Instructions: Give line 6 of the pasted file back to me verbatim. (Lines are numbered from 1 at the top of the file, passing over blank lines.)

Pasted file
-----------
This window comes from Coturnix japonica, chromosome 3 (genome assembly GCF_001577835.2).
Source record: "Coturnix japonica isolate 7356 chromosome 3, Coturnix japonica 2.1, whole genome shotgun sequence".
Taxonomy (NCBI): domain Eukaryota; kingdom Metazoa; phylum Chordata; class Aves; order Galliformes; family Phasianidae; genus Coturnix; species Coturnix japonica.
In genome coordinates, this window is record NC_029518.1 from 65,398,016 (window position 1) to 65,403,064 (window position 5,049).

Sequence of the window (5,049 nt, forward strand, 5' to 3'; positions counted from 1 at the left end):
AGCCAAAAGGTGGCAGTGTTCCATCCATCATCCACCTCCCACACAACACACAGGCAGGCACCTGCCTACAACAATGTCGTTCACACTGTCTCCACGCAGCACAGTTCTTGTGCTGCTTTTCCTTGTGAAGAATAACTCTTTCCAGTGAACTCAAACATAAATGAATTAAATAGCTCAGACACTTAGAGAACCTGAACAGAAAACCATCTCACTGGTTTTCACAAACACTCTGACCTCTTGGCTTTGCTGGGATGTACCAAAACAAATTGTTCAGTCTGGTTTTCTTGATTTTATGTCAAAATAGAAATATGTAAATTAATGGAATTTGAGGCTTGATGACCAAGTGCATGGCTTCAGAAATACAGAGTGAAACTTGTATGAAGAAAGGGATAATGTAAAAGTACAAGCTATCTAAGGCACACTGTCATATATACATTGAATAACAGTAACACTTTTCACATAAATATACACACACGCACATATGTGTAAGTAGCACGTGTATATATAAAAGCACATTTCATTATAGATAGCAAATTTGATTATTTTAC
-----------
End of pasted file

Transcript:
AGCCAAAAGGTGGCAGTGTTCCATCCATCATCCACCTCCCACACAACACACAGGCAGGCACCTGCCTACAACAATGTCGTTCACACTGTCTCCACGCAGCACAGTTCTTGTGCTGCTTTTCCTTGTGAAGAATAACTCTTTCCAGTGAACTCAAACATAAATGAATTAAATAGCTCAGACACTTAGAGAACCTGAACAGAAAACCATCTCACTGGTTTTCACAAACACTCTGACCTCTTGGCTTTGCTGGGATGTACCAAAACAAATTGTTCAGTCTGGTTTTCTTGATTTTATGTCAAAATAGAAATATGTAAATTAATGGAATTTGAGGCTTGATGACCAAGTGCATGGCTTCAGAAATACAGAGTGAAACTTGTATGAAGAAAGGGATAATGTAAAAGTACAAGCTATCTAAGGCACACTGTCATATATACATTGAATAACAGTAACACTTTTCACATAAATATACACACACGCACATATGTGTAAGTAGCACGTGTATATATAAAAGCACATTTCATTATAGATAGCAAATTTGATTATTTTAC